Actis welcomes Mark Farmer’s call for 75,000 modular homes a year by 2030

Actis welcomes Mark Farmer’s call for 75,000 modular homes a year by 2030

A new report co-authored by the government’s MMC champion Mark Farmer, urging it to put modular building at the heart of its ‘build build build’ ambition, has been welcomed by insulation specialist Actis.

The report, compiled with architect Mike De’Ath, says the government should set a target for 75,000 homes a year to be of modular construction by the end of the decade. This would equate to 25% of its overall target of 300,000 homes a year.

Mark Farmer and Mike De’Ath’s 68-page Build Homes, Build Jobs, Build Innovation report states that such a move could create 50,000 jobs and result in attractive, well designed, quality, low and zero carbon homes.

The report calls on the government to stimulate demand for the Modern Methods of Construction, thus giving investors confidence in the new style of manufacture and ensure there is sufficient factory capacity to create the homes.

Actis UK and Ireland sales director Mark Cooper, whose company works closely with many timber fame manufacturers, says the push to encourage far wider adoption of MMC is to be welcomed.

“The speed with which such homes can be built has two-fold benefits – accelerating the delivery of much-needed new homes, while at the same time addressing the shortage of skilled workers to build them.

“Added to that, quality is far better controlled, and they can be thermally superb, cutting carbon emissions and saving money and resources.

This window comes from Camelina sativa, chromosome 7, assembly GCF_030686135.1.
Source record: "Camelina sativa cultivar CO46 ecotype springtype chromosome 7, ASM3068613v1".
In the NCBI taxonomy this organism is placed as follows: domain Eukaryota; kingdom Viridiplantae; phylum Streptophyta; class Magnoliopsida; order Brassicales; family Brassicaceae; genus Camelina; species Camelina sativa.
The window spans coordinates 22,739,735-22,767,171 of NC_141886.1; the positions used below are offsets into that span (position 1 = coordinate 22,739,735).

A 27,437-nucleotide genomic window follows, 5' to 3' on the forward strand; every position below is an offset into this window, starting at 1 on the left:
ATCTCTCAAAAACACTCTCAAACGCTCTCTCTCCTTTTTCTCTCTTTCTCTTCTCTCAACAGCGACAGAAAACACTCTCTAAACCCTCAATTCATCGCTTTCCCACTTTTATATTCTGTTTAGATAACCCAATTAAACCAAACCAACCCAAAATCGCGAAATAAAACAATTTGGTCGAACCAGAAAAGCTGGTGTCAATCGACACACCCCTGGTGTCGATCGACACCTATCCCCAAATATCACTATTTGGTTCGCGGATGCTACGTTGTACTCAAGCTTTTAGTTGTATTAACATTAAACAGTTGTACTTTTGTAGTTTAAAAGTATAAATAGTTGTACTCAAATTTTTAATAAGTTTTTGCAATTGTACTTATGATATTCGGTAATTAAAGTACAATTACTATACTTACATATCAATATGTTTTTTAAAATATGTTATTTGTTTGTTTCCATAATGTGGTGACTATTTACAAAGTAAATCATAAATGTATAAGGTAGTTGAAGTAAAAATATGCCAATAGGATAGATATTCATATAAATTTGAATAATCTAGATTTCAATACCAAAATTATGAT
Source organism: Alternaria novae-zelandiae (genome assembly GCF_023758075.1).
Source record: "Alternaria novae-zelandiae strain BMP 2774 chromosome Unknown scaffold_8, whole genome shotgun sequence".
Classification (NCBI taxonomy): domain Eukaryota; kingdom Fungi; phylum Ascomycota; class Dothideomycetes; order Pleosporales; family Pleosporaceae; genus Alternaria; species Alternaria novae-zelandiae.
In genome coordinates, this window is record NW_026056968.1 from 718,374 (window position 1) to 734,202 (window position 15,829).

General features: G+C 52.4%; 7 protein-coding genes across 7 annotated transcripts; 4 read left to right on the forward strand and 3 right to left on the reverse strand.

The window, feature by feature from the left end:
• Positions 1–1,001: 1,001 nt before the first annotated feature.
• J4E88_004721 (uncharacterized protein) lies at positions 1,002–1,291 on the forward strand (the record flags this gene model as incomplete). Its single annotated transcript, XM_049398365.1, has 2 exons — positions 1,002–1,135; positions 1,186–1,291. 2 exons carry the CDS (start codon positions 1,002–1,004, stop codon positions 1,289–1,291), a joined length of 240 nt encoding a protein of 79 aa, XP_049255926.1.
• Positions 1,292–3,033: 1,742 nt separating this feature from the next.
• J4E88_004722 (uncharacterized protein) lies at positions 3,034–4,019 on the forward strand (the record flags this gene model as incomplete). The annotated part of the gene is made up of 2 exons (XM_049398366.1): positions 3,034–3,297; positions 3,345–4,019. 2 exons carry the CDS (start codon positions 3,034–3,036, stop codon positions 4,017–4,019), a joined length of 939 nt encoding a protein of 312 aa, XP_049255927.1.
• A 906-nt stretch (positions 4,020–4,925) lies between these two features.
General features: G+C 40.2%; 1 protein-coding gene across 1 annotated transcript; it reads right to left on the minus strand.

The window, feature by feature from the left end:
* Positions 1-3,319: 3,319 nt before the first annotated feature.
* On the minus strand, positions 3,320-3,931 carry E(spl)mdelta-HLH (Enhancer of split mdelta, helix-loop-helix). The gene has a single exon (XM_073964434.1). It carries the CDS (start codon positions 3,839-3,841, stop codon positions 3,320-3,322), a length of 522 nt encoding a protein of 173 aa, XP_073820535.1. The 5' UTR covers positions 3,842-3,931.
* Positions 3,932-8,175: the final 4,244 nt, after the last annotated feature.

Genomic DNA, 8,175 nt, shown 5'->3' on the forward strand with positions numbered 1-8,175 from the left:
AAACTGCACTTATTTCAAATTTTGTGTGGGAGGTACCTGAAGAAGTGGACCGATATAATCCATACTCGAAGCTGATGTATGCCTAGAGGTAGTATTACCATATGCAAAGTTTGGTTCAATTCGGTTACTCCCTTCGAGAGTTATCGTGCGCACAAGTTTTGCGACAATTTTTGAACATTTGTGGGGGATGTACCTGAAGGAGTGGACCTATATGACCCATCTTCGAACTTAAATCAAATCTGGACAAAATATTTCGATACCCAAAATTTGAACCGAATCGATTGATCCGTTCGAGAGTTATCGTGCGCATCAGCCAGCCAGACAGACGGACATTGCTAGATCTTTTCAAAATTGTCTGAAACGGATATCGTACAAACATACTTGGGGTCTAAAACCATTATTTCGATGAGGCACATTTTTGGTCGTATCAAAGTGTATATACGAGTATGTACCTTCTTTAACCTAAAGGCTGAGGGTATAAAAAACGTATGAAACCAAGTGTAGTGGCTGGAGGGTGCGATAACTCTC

Mark Farmer explained: “There are multiple market failures that remain to be overcome in growing modular and broader MMC adoption and at the heart of solving them is a need for demand led transformation, supported by greater coordination, aggregation and collaboration in the market.

“Quality must also always come first to ensure we deliver great homes in great places to live and the report showcases real examples of what is now possible using modern and innovative techniques.”

The report’s foreword, by former co-chair of independent government advisory body Building Better Building Beautiful, explains that mass production, while often used in a derogatory sense, can be a thing of beauty.

“The Romans had standard column sizes. Victorian homes use standard window sizes. And the Americans have been building attractive prefabricated timber houses for years. To those who criticise the result as ‘pastiche’ the response is surely yes, in just the way that Georgian London is a pastiche.”

The report follows the publication of Mark Farmer’s seminal government-commissioned 2016 Farmer Review of the Construction Labour Model, which called on the industry to ‘modernise or die’.

That review highlighted the construction industry’s dysfunctional training model, its lack of innovation and collaboration and non-existent research and development culture.

He said construction should be more like a car factory production line, with every section deliverable to a pre-determined quality standard.

To read the report go to:

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